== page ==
I found a stack of my own DVDs I wanted to take out today. I ended up with the British stage revival of Oklahoma! that featured Hugh Jackman as Curly, another recent Jackman vehicle, Australia (I heard it's terrible, but it sounds like fun), Fantastic Four: The Rise of the Silver Surfer, and the newest incarnation of Strawberry Shortcake, titled The Sky's the Limit.

Made a brief stop at JoAnn's Fabrics and Super Fresh after leaving the library and just picked up cranberries and a small container of orange juice to try Grandmother's Famous Cranberry Bread from the back of the Cranberry Thanksgiving book. It was getting late by that point, so I just headed home, dodging rush-hour traffic on Cuthbert Road and the White Horse Pike.

Watched Strawberry Shortcake as I worked on the bread and Oklahoma! as I made a pizza omelet for dinner. Strawberry Shortcake: The Sky Is the Limit is the third revamping of the famous greeting card character, and it has some definite ups and downs. Pros include a sweeter, smaller, more fairy-like design that's far closer to the original cards and specials (including the green-striped stockings that were MIA in the 2003 version), a lovely story about sticking to plans and working together, and some not-bad CGI animation. (I especially loved the flight on the daisy heads.) It actually reminded me a bit of the gentle storybooks my sisters and I loved as children, such as Strawberry Shortcake and the Winter That Would Not End, that portrayed the group as tiny people living in a much larger garden and called on them to work together to save their home. Also revived from the original - the Berrykins of the last special, here workers who create the berry juice that powers the girls' home, Berry Bitty City.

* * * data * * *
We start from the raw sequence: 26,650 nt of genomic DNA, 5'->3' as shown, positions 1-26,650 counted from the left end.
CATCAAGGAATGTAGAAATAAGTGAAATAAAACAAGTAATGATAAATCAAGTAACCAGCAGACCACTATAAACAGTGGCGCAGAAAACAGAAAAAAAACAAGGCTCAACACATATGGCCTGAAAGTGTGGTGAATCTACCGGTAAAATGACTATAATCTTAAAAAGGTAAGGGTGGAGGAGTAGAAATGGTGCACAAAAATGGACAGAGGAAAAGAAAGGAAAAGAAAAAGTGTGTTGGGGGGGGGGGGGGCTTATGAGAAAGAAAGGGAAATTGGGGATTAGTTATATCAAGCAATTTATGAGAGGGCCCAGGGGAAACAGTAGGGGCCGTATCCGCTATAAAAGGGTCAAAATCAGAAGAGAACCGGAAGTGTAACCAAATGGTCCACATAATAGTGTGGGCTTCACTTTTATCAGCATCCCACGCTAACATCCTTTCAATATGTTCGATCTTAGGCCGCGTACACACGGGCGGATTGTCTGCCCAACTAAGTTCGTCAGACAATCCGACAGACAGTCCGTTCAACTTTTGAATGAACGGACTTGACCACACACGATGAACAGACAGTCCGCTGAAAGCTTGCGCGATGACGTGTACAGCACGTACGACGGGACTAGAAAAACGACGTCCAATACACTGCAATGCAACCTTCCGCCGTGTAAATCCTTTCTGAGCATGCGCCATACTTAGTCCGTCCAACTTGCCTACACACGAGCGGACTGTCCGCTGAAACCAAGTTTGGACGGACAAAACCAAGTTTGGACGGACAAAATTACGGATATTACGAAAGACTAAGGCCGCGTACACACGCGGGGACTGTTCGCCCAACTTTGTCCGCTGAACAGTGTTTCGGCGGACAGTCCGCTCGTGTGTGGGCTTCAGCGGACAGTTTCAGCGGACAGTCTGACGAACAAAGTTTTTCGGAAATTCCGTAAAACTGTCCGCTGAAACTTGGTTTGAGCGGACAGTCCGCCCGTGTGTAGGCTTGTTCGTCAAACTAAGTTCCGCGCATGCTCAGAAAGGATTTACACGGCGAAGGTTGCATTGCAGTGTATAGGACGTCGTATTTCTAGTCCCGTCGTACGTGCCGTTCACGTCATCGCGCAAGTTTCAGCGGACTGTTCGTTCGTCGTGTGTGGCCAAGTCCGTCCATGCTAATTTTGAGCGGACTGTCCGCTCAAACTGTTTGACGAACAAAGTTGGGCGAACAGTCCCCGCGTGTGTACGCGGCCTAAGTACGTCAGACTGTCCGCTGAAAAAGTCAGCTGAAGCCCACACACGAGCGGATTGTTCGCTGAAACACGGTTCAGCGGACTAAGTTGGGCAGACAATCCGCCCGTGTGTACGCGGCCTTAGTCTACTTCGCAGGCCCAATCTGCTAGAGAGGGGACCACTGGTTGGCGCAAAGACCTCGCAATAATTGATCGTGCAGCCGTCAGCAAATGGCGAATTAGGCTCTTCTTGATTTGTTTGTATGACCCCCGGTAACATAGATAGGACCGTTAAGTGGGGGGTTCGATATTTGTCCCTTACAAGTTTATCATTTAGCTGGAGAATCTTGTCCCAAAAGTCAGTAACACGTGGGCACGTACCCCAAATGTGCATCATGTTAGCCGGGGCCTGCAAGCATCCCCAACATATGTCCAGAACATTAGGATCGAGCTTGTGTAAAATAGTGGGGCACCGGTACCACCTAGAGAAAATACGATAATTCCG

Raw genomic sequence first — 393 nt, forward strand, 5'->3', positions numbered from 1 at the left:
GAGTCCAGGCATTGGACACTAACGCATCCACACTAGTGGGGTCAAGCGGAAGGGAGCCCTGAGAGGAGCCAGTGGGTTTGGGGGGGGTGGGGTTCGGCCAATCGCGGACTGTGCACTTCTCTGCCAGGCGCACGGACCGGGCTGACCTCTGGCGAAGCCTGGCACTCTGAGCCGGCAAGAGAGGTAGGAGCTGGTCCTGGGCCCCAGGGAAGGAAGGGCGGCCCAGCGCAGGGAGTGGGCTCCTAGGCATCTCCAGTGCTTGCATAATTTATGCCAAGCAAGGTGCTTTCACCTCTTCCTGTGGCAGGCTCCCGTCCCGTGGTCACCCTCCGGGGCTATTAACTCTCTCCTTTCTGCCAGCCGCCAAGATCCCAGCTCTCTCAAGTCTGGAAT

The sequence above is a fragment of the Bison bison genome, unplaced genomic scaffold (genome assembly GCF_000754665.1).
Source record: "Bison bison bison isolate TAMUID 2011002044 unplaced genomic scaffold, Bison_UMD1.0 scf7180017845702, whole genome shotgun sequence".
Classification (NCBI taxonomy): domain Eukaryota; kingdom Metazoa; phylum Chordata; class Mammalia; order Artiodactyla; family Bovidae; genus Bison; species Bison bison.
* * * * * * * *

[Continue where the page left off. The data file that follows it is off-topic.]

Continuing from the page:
On the other hand, I'm afraid none of the characters besides Strawberry herself and Mr. Longface the Caterpillar made much of an impression. If it wasn't for their different colors and my familiarity with the franchise, I wouldn't have been able to tell them apart. Hopefully, if they do plan to carry this into a full TV show, they'll be able to expand the characters much further.

(Also, if you're a fan of the 2003 version, much has been changed or not carried over. The emphasis on fruit saw the removal of any character not related to fruit, including Angel Cake, Ginger Snap, and Rainbow Sherbet. The girls are a bit, well, girlier as well, up to and including the dresses that replace the more casual jeans worn by the 2003 characters. However, I didn't see the cell phones that many complained about online here.)

I was even more impressed with Oklahoma!. The hit 1998 London revival saw it's best features in its impressive, simple designs and the sterling performances of its Aunt Eller, Maureen Lipman, and its menfolk, Jackman and Shuler Hensley as Curly's rival for the lovely Laurey, Jud Fry. This version supposedly restored the full text of the musical, and indeed, there's many passages of dialogue and two numbers that didn't make it into the movie. "It's a Scandal, It's an Outrage" is a comedy song for Ali Hakim the Peddler of no great importance, but Jud Fry's number, "Lonely Room," is a stunner. It's a shame they couldn't have worked it into the movie; it's probably the most powerful song in the score.